The Gulf of Ob (also known as Ob Bay) (Russian: О́бская губа́, Obskaya guba) is a bay of the Arctic Ocean, located in Northern Russia at the mouth of the Ob River.[2] It is the world's longest estuary.[3]

Gulf of Ob
Gulf of Ob map.png
Map showing the location of the Gulf of Ob.
Gulf of Ob is located in Yamalo-Nenets Autonomous Okrug
Gulf of Ob
Gulf of Ob
LocationFar North
Coordinates68°50′N 73°30′E / 68.833°N 73.500°E / 68.833; 73.500Coordinates: 68°50′N 73°30′E / 68.833°N 73.500°E / 68.833; 73.500
Native nameО́бская губа́  (Russian)
River sourcesOb River
Ocean/sea sourcesKara Sea
Basin countriesRussia
Average depth10–12 m (33–39 ft)
Official nameIslands in Ob Estuary, Kara Sea
Designated13 September 1994
Reference no.676[1]
Satellite image of the Gulf of Ob


The mouth of the Gulf of Ob is in the Kara Sea between the Gyda and Yamal peninsulas.[2] It is about 1,000 km (620 mi) long and varies in width from about 50 to 80 km (31 to 50 mi). It generally runs north and south.[2] The gulf is relatively shallow, with an average depth from 10 to 12 metres (33 to 39 ft), which restricts heavy sea transport. The Taz Estuary is an eastern side-branch formed by the Taz River.

There are several islands near the mouth of the Ob, at the beginning of the estuary, such as Khaley Island. All these islands are close to the shore and they are generally flat and low-lying. They are protected wetlands under Ramsar.[1] Further north, except for a few islands located close to the shore, such as Khalevigo and Nyavigo, the Gulf of Ob is free of islands until it meets the Kara Sea.

Beluga whales seasonally migrate to the Gulf of Ob.[4]


Very large natural gas and petroleum deposits have been discovered in this region. To the west is the Yamal project to develop resources in the Yamal Peninsula. To the south-east the Yamburg gas field is the world's third largest natural gas field, located between the southern portion of the gulf and the Taz Estuary to the east. Oil and gas from the wells are sent south via pipeline and rail transport.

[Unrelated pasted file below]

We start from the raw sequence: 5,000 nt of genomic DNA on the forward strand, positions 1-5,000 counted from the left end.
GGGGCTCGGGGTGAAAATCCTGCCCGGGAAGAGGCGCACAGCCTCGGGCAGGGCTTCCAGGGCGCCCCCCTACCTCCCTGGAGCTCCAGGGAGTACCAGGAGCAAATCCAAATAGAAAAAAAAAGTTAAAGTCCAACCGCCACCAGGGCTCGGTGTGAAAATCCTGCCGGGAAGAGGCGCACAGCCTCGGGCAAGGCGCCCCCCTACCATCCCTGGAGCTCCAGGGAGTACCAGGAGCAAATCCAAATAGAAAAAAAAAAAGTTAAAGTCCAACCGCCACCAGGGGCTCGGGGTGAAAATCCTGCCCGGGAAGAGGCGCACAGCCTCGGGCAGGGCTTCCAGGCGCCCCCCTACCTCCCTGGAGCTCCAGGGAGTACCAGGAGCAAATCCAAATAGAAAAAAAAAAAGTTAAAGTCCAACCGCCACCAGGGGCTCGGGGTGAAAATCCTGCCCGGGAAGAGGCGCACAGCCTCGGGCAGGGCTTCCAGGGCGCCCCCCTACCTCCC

A new port has been developed at Sabetta, on the west bank of the gulf, to support the Yamal LNG plant.[5] Commercial operation started in December 2017 with the loading of the first LNG carrier.[6]

Gazprom's Arctic Gate offshore oil loading terminal is in the gulf, designed to operate where ice could be over two meters thick.[7][8]

See alsoEdit


  1. ^ a b "Islands in Ob Estuary, Kara Sea". Ramsar Sites Information Service. Retrieved 25 April 2018.
  2. ^ a b c "Gulf of Ob." Accessed June 2011.
  3. ^ "Longest estuary".
  4. ^ Solovyev A. B..Platonov G. N.. Glazov M. D.. hpak V. O.. V. V. Rozhnov V. V.. 2012. Distribution of beluga whales (Delphinapterus leucas) in the Russian Arctic seas according to the results of expedition aboard RV Mikhail Somov, September–November 2010. December 2012, Biology Bulletin, Volume 39, Issue 7, pp.654–658, DOI: 10.1134/S1062359012070102, SpringerLink
  5. ^ "Port of Sabetta". Ship Technology. Retrieved 12 January 2015.
  6. ^ Foy, Henry (2017-12-08). "Russia ships first gas from $27bn Arctic project". Financial Times. Retrieved 2018-06-10.
  7. ^ "Yamal". Gazprom. Retrieved 8 November 2021.
  8. ^ Staalesen, Atle (16 December 2020). "Ships flock in icy Ob Bay as new grand seaport rises". The Barents Observer. Retrieved 8 November 2021.

External linksEdit